As we head into fall when Xbox Scorpio arrives to try and blow everyone away with its horsepower, Microsoft is also doing some thinking about how we as players consume games, and how that might need to change.
The Guardian has a pretty lengthy, interesting interview with Xbox head Phil Spencer, who reiterates a common thought that the market needs a sort of Netflix of video games, and he talks a lot about the changing tides and the recent “games as a service” trend. The Netflix of Games idea is that Microsoft can use its own cloud services to help boost support for smaller studios in a platform like this, and the opportunities for integration into their other core businesses is clear.
One quote in this interview did strike me for a different reason, however. It’s one that seems to answer a question everyone has been asking about Microsoft’s relative lack of must-have exclusives compared to its competition. While Nintendo and Sony are each releasing GOTY contenders in the form of Zelda: Breath of the Wild or Horizon Zero Dawn, where is Microsoft’s answer to those? Well, here’s an answer of sorts from Spencer:
“The audience for those big story-driven games… I won’t say it isn’t as large, but they’re not as consistent,” says Spencer. “You’ll have things like Zelda or Horizon Zero Dawn that’ll come out, and they’ll do really well, but they don’t have the same impact that they used to have, because the big service-based games are capturing such a large amount of the audience. Sony’s first-party studios do a lot of these games, and they’re good at them, but outside of that, it’s difficult – they’re become more rare; it’s a difficult business decision for those teams, you’re fighting into more headwind.”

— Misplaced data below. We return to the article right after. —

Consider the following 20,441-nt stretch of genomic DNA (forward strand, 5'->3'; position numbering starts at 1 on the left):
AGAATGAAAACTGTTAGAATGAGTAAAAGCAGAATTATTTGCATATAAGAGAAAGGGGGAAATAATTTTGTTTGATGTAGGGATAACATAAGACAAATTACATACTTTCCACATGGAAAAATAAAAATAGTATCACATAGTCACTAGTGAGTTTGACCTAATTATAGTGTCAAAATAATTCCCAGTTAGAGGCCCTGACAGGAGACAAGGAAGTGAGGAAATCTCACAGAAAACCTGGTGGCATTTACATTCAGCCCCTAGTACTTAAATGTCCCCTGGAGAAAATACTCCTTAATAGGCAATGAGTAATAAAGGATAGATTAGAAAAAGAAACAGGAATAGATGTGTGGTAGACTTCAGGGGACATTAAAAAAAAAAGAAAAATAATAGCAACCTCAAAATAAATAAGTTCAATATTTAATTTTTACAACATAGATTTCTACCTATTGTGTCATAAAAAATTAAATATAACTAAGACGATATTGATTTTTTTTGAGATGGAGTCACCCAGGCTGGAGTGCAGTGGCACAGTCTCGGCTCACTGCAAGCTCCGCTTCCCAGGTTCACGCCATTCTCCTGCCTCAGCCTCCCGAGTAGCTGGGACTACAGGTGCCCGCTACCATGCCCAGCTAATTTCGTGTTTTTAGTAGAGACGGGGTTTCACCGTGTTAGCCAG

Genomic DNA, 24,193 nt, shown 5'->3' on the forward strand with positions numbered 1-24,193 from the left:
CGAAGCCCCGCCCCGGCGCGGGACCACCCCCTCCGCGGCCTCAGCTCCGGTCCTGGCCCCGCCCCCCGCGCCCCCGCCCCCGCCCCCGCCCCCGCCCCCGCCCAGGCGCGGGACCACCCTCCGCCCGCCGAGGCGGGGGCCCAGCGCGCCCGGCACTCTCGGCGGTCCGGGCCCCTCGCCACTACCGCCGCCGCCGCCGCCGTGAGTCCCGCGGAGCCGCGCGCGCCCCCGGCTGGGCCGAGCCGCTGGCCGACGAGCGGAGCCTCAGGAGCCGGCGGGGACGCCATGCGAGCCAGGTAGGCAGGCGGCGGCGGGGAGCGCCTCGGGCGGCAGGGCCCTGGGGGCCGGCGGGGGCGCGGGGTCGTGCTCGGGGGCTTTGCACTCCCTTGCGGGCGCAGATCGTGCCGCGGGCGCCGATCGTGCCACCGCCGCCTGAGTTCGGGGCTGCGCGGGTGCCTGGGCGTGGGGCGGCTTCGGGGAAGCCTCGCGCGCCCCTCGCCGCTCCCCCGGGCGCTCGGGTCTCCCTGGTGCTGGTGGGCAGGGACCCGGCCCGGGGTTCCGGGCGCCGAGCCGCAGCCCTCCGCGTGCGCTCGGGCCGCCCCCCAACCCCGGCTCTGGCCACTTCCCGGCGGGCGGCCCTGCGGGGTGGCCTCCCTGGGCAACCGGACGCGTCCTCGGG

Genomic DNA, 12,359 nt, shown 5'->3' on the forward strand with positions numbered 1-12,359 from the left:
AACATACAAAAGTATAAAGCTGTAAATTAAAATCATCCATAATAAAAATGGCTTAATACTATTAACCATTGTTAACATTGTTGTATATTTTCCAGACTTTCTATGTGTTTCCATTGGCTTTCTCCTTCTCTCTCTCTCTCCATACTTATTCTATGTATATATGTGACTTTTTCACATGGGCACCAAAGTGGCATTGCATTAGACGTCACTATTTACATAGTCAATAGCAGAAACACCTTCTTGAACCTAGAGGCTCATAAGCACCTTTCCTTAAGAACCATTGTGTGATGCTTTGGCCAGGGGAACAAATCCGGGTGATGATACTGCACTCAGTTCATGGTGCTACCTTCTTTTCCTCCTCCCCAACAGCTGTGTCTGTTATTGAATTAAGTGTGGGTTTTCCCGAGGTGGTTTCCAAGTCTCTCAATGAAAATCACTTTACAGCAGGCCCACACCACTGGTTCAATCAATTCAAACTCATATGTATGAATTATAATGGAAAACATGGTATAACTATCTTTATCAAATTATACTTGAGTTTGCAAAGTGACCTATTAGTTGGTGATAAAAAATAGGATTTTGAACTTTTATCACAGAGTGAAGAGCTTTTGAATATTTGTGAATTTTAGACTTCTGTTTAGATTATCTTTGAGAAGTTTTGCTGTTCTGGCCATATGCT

This is not explicitly saying outright “Xbox One is avoiding these games because of this reason,” but it’s certainly implied, given the Xbox’s catalog over the past few years. And Spencer does go on to say that he loves single player, story-based games (citing Inside as one of his favorite games of last year), and that there needs to be a balance between traditional, big, story-driven games and the new games-as-service genre. But as the head of Xbox, talking about these specific games like this does seem to give some insight into Xbox game development, and why there may be a lack of these specific types of titles.